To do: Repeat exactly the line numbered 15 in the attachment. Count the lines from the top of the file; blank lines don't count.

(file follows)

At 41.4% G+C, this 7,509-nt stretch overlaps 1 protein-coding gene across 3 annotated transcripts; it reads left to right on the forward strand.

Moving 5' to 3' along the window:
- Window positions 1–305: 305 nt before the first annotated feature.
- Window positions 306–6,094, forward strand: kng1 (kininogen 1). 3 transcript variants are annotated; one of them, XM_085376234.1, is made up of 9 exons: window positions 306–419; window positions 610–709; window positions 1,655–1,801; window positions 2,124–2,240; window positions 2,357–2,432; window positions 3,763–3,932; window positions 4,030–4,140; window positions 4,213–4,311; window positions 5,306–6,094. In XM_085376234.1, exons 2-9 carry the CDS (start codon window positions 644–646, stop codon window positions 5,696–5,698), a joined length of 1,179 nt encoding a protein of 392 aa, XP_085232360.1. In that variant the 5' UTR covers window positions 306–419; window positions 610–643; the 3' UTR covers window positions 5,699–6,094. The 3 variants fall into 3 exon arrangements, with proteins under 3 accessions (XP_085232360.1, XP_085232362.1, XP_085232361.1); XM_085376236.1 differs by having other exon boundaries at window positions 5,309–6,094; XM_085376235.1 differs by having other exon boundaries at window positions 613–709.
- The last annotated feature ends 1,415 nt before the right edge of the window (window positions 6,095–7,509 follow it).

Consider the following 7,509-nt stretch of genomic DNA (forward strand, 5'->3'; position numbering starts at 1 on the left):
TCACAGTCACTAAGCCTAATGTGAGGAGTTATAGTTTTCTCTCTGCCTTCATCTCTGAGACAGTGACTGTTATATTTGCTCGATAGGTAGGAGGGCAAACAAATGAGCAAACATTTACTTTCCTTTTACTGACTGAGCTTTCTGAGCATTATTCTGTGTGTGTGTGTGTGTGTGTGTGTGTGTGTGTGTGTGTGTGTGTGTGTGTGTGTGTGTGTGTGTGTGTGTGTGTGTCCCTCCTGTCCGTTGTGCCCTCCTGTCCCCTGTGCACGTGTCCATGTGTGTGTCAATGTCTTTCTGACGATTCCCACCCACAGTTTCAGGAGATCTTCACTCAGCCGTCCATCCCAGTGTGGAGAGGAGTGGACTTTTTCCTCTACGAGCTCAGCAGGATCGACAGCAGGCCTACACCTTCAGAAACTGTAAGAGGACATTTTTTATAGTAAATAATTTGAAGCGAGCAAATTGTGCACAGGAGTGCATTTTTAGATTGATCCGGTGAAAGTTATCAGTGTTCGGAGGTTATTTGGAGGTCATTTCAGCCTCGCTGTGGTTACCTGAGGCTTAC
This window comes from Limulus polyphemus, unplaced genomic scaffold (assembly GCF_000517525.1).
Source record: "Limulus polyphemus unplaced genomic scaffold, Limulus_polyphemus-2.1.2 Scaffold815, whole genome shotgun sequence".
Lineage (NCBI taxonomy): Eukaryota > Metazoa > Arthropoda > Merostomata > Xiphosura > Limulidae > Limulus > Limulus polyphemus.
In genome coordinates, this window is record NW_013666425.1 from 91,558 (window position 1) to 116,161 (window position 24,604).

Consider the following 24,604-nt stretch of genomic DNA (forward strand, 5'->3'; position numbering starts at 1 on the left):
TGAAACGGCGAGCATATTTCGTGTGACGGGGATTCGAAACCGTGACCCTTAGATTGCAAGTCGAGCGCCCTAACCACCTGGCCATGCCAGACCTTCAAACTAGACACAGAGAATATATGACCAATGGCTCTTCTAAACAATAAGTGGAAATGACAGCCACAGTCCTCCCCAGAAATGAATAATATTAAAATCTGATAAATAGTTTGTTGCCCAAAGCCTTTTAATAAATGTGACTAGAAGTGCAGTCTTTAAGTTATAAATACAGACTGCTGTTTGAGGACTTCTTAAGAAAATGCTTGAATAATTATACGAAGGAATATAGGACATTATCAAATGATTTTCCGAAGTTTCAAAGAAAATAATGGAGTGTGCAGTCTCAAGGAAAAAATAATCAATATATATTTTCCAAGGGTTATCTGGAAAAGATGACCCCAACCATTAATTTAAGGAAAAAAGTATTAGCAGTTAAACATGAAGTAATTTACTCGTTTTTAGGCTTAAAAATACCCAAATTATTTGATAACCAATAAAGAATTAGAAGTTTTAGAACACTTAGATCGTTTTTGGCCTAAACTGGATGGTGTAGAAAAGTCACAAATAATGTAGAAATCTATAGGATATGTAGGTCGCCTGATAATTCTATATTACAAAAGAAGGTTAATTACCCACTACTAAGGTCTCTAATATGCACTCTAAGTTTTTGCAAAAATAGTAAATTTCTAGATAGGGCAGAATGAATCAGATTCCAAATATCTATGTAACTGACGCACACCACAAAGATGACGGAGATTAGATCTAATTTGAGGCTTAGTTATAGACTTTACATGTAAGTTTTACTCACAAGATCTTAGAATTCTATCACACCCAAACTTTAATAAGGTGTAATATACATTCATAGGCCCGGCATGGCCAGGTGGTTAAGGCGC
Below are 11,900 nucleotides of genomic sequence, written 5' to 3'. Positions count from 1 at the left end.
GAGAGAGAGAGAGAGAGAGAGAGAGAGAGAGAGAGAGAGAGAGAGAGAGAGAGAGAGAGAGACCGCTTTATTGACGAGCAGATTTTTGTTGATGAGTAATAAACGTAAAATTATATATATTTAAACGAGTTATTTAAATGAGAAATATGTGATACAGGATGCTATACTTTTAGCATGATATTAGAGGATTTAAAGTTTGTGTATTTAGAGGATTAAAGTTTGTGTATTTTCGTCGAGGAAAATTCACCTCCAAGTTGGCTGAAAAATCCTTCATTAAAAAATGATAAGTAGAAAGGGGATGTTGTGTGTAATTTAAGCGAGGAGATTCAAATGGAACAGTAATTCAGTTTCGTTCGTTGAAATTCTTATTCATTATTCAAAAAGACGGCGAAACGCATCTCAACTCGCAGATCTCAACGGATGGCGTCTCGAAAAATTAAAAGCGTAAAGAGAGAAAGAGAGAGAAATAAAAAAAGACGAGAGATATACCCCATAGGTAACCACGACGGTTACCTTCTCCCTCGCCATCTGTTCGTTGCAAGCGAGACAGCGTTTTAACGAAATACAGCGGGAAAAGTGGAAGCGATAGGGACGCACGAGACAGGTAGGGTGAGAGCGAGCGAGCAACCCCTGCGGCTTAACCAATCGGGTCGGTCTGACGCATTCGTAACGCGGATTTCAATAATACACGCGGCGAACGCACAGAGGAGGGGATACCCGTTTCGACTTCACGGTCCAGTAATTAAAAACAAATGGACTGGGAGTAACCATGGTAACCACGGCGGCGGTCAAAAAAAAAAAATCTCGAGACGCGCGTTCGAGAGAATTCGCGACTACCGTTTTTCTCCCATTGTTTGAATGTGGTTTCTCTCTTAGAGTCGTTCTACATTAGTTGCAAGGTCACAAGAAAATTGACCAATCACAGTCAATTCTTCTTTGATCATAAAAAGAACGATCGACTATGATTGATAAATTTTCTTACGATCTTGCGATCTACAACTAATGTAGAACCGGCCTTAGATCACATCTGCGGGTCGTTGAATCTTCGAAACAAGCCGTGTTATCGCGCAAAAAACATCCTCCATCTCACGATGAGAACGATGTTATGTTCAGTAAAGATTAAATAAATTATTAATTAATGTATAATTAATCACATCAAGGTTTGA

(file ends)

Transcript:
GAGAGAGAGAGAGAGAGAGAGAGAGAGAGAGAGAGAGAGAGAGAGAGAGAGAGAGAGAGAGACCGCTTTATTGACGAGCAGATTTTTGTTGATGAGTAATAAACGTAAAATTATATATATTTAAACGAGTTATTTAAATGAGAAATATGTGATACAGGATGCTATACTTTTAGCATGATATTAGAGGATTTAAAGTTTGTGTATTTAGAGGATTAAAGTTTGTGTATTTTCGTCGAGGAAAATTCACCTCCAAGTTGGCTGAAAAATCCTTCATTAAAAAATGATAAGTAGAAAGGGGATGTTGTGTGTAATTTAAGCGAGGAGATTCAAATGGAACAGTAATTCAGTTTCGTTCGTTGAAATTCTTATTCATTATTCAAAAAGACGGCGAAACGCATCTCAACTCGCAGATCTCAACGGATGGCGTCTCGAAAAATTAAAAGCGTAAAGAGAGAAAGAGAGAGAAATAAAAAAAGACGAGAGATATACCCCATAGGTAACCACGACGGTTACCTTCTCCCTCGCCATCTGTTCGTTGCAAGCGAGACAGCGTTTTAACGAAATACAGCGGGAAAAGTGGAAGCGATAGGGACGCACGAGACAGGTAGGGTGAGAGCGAGCGAGCAACCCCTGCGGCTTAACCAATCGGGTCGGTCTGACGCATTCGTAACGCGGATTTCAATAATACACGCGGCGAACGCACAGAGGAGGGGATACCCGTTTCGACTTCACGGTCCAGTAATTAAAAACAAATGGACTGGGAGTAACCATGGTAACCACGGCGGCGGTCAAAAAAAAAAAATCTCGAGACGCGCGTTCGAGAGAATTCGCGACTACCGTTTTTCTCCCATTGTTTGAATGTGGTTTCTCTCTTAGAGTCGTTCTACATTAGTTGCAAGGTCACAAGAAAATTGACCAATCACAGTCAATTCTTCTTTGATCATAAAAAGAACGATCGACTATGATTGATAAATTTTCTTACGATCTTGCGATCTACAACTAATGTAGAACCGGCCTTAGATCACATCTGCGGGTCGTTGAATCTTCGAAACAAGCCGTGTTATCGCGCAAAAAACATCCTCCATCTCACGATGAGAACGATGTTATGTTCAGTAAAGATTAAATAAATTATTAATTAATGTATAATTAATCACATCAAGGTTTGA